Computer Science Ph.D. student, UT Arlington
amir.ghaderi at mavs.uta.edu
I am currently a Computer Science Ph.D. Student at University of Texas at Arlington, working under direction of Professor Vassilis Athitsos in the Vision-Learning-Mining (VLM) Research Lab. My interests are in the fields of machine learning and computer vision. I am currently a graduate research assistant.
The paper presents a spatio-temporal wind speed forecasting algorithm using Deep Learning (DL)and in particular, Recurrent Neural Networks(RNNs). Motivated by recent advances in renewable energy integration and smart grids, we apply our proposed algorithm for wind speed forecasting. Renewable energy resources (wind and solar)are random in nature and, thus, their integration is facilitated with accurate short-term forecasts. In our proposed framework, we model the spatiotemporal information by a graph whose nodes are data generating entities and its edges basically model how these nodes are interacting with each other. One of the main contributions of our work is the fact that we obtain forecasts of all nodes of the graph at the same time based on one framework. Results of a case study on recorded time series data from a collection of wind mills in the north-east of the U.S. show that the proposed DL-based forecasting algorithm significantly improves the short-term forecasts compared to a set of widely-used benchmarks models.
HTKS is a game-like cognitive assessment method, designed for children between four and eight years of age. During the HTKS assessment, a child responds to a sequence of requests, such as "touch your head" or "touch your toes". The cognitive challenge stems from the fact that the children are instructed to interpret these requests not literally, but by touching a different body part than the one stated. In prior work, we have developed the CogniLearn system, that captures data from subjects performing the HTKS game, and analyzes the motion of the subjects. In this paper we propose some specific improvements that make the motion analysis module more accurate. As a result of these improvements, the accuracy in recognizing cases where subjects touch their toes has gone from 76.46% in our previous work to 97.19% in this paper.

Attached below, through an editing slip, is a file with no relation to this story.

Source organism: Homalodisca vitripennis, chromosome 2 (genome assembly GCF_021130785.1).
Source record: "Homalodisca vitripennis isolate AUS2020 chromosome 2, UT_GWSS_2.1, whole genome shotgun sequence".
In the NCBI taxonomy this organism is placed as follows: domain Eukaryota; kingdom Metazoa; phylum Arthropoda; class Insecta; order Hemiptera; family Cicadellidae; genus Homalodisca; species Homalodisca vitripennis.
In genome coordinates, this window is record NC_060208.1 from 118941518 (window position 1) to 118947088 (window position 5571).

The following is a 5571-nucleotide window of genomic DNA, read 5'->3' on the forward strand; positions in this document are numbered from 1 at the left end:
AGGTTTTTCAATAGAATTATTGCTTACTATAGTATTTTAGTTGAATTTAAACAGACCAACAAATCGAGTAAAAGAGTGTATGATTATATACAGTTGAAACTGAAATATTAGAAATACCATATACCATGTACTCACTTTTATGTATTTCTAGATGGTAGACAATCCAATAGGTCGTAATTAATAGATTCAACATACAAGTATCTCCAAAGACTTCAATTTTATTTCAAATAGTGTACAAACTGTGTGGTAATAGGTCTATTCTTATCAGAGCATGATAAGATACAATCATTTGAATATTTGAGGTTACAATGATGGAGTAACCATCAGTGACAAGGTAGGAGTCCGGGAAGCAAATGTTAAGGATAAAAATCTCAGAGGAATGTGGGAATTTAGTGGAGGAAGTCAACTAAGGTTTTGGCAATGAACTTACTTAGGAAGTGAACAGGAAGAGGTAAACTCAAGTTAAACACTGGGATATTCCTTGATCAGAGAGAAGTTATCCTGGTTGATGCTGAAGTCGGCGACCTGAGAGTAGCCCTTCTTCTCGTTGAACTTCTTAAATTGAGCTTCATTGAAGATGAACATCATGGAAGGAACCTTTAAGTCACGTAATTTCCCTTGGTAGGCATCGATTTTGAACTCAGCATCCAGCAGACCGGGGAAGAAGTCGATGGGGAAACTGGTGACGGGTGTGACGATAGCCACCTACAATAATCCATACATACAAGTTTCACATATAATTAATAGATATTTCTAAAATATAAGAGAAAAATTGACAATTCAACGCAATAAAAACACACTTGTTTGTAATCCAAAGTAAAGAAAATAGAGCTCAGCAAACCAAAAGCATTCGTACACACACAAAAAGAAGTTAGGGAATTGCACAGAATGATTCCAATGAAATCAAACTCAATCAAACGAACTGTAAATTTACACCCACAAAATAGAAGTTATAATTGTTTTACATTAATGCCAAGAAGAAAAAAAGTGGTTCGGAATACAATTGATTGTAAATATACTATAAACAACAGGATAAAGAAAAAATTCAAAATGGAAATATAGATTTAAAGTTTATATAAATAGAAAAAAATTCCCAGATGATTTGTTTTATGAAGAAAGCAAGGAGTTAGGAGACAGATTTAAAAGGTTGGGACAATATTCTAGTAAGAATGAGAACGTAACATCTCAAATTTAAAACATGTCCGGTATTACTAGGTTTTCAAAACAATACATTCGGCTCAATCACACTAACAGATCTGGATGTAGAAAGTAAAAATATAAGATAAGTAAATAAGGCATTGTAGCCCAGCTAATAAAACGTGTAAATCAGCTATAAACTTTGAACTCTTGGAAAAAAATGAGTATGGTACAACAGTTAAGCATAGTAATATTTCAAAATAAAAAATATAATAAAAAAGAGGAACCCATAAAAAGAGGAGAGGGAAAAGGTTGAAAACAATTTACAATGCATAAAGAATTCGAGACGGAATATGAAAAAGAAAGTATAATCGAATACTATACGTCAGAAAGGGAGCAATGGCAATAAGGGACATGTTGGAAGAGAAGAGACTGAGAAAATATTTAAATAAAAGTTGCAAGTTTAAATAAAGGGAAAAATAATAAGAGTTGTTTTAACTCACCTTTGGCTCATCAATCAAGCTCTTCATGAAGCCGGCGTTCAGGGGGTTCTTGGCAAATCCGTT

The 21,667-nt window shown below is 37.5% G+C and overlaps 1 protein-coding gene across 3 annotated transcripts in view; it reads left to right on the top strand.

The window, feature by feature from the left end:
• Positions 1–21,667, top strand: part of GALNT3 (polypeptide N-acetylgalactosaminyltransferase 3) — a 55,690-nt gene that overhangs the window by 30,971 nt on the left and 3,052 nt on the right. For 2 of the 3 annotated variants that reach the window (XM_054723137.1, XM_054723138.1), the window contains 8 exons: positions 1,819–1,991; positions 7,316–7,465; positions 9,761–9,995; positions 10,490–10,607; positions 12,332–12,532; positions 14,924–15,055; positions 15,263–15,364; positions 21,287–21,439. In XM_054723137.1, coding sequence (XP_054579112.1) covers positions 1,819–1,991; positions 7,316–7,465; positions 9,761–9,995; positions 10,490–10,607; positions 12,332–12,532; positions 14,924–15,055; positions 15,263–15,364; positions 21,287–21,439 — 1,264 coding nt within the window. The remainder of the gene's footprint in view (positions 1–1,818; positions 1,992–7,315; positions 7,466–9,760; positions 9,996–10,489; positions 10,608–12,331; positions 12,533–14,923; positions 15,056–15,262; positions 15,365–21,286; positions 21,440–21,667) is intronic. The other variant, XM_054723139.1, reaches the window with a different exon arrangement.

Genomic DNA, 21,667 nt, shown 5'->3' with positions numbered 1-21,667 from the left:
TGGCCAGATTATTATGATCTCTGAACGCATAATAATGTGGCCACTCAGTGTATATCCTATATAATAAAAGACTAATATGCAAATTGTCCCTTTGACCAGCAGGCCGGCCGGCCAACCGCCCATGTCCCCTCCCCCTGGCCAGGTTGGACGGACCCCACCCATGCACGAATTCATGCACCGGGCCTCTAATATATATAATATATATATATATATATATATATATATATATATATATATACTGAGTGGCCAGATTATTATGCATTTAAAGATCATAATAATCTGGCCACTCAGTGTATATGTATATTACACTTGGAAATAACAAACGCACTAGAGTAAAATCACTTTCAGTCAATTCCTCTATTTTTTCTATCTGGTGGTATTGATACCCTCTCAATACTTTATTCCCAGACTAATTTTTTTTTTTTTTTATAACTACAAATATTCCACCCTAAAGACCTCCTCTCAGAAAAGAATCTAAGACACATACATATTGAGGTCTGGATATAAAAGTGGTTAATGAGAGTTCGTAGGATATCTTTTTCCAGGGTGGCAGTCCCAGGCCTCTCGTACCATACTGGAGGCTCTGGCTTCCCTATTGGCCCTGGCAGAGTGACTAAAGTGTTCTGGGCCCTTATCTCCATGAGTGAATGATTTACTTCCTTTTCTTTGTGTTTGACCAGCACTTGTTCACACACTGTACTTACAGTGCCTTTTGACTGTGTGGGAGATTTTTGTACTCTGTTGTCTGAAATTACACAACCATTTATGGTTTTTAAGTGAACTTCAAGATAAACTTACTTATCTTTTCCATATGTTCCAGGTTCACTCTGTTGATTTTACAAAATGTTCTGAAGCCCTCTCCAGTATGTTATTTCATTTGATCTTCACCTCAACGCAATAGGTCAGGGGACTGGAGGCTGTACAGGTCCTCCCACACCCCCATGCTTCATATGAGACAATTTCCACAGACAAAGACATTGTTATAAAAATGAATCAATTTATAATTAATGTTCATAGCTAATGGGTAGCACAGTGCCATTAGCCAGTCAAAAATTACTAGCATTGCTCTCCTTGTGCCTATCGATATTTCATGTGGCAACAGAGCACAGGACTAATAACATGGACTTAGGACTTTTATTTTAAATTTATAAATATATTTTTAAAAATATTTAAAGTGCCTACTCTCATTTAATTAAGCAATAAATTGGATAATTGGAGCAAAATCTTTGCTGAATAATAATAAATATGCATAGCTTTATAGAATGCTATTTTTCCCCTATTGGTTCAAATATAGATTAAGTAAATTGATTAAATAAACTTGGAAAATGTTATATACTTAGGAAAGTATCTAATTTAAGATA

Supervised learning of convolutional neural networks (CNNs) can require very large amounts of labeled data. Labeling thousands or millions of training examples can be extremely time consuming and costly. One direction towards addressing this problem is to create features from unlabeled data. In this paper we propose a new method for training a CNN, with no need for labeled instances. This method for unsupervised feature learning is then successfully applied to a challenging object recognition task. The proposed algorithm is relatively simple, but attains accuracy comparable to that of more sophisticated methods. The proposed method is significantly easier to train, compared to existing CNN methods, making fewer requirements on manually labeled training data. It is also shown to be resistant to overfitting. We provide results on some well-known datasets, namely STL-10, CIFAR-10, and CIFAR-100. The results show that our method provides competitive performance compared with existing alternative methods. Selective Convolutional Neural Network (S-CNN) is a simple and fast algorithm, it introduces a new way to do unsupervised feature learning, and it provides discriminative features which generalize well.
Human body pose estimation and hand detection being the prerequisites for sign language recognition(SLR), are both crucial and challenging tasks in Computer Vision and Machine Learning. There are many algorithms to accomplish these tasks for which the performance measures need to be evaluated for body posture recognition on a sign language dataset, that would serve as a baseline to provide important non-manual features for SLR. In this paper, we propose a dataset for human pose estimation for SLR domain. On the other hand, deep learning is on the edge of the computer science and obtains the state-of-the-art results in almost every area of Computer Vision. Our main contribution is to evaluate performance of deep learning based pose estimation methods by performing user-independent experiments on our dataset. We also perform transfer learning on these methods for which the results show huge improvement and demonstrate that transfer learning can help improvement on pose estimation performance of a method through the transferred knowledge from another trained model. The dataset and results from these methods can create a good baseline for future works and help gain significant amount of information beneficial for SLR.
Machine learning is a subfield of computer science that evolved from the study of pattern recognition and computational learning theory in artificial intelligence. In 1959, Arthur Samuel defined machine learning as a "Field of study that gives computers the ability to learn without being explicitly programmed".
Computer vision is a field that includes methods for acquiring, processing, analyzing, and understanding images and, in general, high-dimensional data from the real world in order to produce numerical or symbolic information, e.g., in the forms of decisions.